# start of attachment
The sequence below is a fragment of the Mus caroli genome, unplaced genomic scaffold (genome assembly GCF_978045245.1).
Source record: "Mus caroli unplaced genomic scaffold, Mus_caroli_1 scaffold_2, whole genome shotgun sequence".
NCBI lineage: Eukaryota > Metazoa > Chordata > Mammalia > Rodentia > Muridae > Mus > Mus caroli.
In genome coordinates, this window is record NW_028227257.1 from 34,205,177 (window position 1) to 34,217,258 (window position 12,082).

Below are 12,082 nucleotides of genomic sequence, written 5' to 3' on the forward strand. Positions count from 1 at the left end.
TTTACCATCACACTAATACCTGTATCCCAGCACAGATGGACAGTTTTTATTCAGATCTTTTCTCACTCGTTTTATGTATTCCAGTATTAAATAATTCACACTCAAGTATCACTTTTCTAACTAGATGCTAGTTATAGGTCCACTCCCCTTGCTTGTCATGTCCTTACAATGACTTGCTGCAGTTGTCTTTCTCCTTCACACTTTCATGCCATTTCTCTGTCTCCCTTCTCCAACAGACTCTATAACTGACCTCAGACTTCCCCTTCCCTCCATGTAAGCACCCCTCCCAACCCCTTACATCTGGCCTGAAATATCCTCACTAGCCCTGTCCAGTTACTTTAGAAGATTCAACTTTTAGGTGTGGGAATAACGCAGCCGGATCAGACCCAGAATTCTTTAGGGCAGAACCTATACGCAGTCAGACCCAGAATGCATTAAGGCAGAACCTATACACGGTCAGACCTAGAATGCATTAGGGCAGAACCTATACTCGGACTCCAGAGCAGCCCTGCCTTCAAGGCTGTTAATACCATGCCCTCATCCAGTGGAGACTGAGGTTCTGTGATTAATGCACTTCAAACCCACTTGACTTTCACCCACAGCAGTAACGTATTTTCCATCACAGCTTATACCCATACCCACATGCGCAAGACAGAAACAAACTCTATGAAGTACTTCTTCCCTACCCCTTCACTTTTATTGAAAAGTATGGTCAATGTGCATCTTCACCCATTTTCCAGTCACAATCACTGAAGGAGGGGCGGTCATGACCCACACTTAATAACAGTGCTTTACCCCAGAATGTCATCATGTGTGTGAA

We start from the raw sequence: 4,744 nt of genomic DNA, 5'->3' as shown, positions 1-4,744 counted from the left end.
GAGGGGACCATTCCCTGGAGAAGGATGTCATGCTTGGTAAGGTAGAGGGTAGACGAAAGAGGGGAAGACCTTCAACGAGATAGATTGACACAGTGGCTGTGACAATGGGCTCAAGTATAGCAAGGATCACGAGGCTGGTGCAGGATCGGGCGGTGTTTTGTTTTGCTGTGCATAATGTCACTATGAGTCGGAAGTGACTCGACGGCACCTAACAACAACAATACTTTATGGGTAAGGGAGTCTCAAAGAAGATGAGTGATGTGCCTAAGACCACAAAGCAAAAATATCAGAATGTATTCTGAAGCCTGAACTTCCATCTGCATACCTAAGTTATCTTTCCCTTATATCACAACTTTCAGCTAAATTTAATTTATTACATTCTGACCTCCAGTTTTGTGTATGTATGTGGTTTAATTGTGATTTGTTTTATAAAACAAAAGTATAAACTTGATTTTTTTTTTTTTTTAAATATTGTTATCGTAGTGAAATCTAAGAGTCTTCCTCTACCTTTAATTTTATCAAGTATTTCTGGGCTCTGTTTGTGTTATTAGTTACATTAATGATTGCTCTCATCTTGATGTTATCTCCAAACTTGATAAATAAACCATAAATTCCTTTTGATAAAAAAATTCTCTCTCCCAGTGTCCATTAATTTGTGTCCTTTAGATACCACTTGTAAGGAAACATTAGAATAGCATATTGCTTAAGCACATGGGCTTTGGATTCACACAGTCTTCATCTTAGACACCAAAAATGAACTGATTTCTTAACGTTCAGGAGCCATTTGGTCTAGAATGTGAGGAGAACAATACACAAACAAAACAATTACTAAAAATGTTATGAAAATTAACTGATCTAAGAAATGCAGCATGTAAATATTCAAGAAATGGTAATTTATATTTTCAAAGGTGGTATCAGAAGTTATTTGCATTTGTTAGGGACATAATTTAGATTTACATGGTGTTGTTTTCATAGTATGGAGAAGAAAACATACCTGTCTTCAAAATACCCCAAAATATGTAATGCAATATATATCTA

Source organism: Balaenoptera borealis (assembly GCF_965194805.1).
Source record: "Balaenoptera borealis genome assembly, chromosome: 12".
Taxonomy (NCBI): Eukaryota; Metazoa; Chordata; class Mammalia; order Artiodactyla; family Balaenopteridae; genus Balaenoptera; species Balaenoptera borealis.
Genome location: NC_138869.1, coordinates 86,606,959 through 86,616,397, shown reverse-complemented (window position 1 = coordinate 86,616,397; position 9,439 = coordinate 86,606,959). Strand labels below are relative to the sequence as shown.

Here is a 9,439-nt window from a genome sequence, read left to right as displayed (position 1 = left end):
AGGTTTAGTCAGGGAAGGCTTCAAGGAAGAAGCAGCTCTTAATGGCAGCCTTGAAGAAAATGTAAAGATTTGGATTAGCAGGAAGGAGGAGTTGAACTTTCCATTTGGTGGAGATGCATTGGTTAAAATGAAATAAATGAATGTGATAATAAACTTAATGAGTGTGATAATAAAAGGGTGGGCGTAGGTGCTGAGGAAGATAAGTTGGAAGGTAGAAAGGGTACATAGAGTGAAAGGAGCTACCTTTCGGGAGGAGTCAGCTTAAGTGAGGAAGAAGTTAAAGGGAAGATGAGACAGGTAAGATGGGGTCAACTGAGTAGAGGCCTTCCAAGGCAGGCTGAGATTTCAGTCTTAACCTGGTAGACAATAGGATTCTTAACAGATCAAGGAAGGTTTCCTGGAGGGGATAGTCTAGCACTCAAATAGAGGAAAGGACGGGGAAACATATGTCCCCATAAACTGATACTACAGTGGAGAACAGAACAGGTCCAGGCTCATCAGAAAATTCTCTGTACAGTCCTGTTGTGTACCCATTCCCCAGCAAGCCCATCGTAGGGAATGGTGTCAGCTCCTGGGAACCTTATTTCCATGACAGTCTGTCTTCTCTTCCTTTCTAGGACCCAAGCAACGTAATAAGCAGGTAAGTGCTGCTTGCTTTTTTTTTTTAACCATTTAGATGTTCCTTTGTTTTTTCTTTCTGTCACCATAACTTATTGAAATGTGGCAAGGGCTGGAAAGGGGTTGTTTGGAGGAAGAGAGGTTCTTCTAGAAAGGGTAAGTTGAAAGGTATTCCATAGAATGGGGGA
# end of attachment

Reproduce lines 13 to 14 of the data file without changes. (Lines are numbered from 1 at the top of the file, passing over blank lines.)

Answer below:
Here is a 9,439-nt window from a genome sequence, read left to right as displayed (position 1 = left end):
AGGTTTAGTCAGGGAAGGCTTCAAGGAAGAAGCAGCTCTTAATGGCAGCCTTGAAGAAAATGTAAAGATTTGGATTAGCAGGAAGGAGGAGTTGAACTTTCCATTTGGTGGAGATGCATTGGTTAAAATGAAATAAATGAATGTGATAATAAACTTAATGAGTGTGATAATAAAAGGGTGGGCGTAGGTGCTGAGGAAGATAAGTTGGAAGGTAGAAAGGGTACATAGAGTGAAAGGAGCTACCTTTCGGGAGGAGTCAGCTTAAGTGAGGAAGAAGTTAAAGGGAAGATGAGACAGGTAAGATGGGGTCAACTGAGTAGAGGCCTTCCAAGGCAGGCTGAGATTTCAGTCTTAACCTGGTAGACAATAGGATTCTTAACAGATCAAGGAAGGTTTCCTGGAGGGGATAGTCTAGCACTCAAATAGAGGAAAGGACGGGGAAACATATGTCCCCATAAACTGATACTACAGTGGAGAACAGAACAGGTCCAGGCTCATCAGAAAATTCTCTGTACAGTCCTGTTGTGTACCCATTCCCCAGCAAGCCCATCGTAGGGAATGGTGTCAGCTCCTGGGAACCTTATTTCCATGACAGTCTGTCTTCTCTTCCTTTCTAGGACCCAAGCAACGTAATAAGCAGGTAAGTGCTGCTTGCTTTTTTTTTTTAACCATTTAGATGTTCCTTTGTTTTTTCTTTCTGTCACCATAACTTATTGAAATGTGGCAAGGGCTGGAAAGGGGTTGTTTGGAGGAAGAGAGGTTCTTCTAGAAAGGGTAAGTTGAAAGGTATTCCATAGAATGGGGGA